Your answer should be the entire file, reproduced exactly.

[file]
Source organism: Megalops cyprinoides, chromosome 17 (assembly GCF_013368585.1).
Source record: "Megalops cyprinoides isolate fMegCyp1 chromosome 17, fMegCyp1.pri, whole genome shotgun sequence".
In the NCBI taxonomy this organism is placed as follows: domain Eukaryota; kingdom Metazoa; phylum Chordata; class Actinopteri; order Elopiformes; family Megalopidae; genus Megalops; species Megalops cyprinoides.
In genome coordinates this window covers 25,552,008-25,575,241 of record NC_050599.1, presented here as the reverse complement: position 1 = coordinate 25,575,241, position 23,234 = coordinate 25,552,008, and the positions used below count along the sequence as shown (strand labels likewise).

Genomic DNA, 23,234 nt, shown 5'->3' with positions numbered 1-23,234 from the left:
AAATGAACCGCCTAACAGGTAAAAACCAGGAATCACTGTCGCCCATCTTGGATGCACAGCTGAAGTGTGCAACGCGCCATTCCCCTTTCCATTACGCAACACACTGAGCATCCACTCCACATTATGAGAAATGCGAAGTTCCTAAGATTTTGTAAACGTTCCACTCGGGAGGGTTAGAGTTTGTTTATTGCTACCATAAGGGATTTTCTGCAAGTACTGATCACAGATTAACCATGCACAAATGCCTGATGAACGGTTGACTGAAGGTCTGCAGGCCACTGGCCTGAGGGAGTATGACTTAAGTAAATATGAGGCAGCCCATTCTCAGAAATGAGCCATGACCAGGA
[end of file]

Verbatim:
Source organism: Megalops cyprinoides, chromosome 17 (assembly GCF_013368585.1).
Source record: "Megalops cyprinoides isolate fMegCyp1 chromosome 17, fMegCyp1.pri, whole genome shotgun sequence".
In the NCBI taxonomy this organism is placed as follows: domain Eukaryota; kingdom Metazoa; phylum Chordata; class Actinopteri; order Elopiformes; family Megalopidae; genus Megalops; species Megalops cyprinoides.
In genome coordinates this window covers 25,552,008-25,575,241 of record NC_050599.1, presented here as the reverse complement: position 1 = coordinate 25,575,241, position 23,234 = coordinate 25,552,008, and the positions used below count along the sequence as shown (strand labels likewise).

Genomic DNA, 23,234 nt, shown 5'->3' with positions numbered 1-23,234 from the left:
AAATGAACCGCCTAACAGGTAAAAACCAGGAATCACTGTCGCCCATCTTGGATGCACAGCTGAAGTGTGCAACGCGCCATTCCCCTTTCCATTACGCAACACACTGAGCATCCACTCCACATTATGAGAAATGCGAAGTTCCTAAGATTTTGTAAACGTTCCACTCGGGAGGGTTAGAGTTTGTTTATTGCTACCATAAGGGATTTTCTGCAAGTACTGATCACAGATTAACCATGCACAAATGCCTGATGAACGGTTGACTGAAGGTCTGCAGGCCACTGGCCTGAGGGAGTATGACTTAAGTAAATATGAGGCAGCCCATTCTCAGAAATGAGCCATGACCAGGA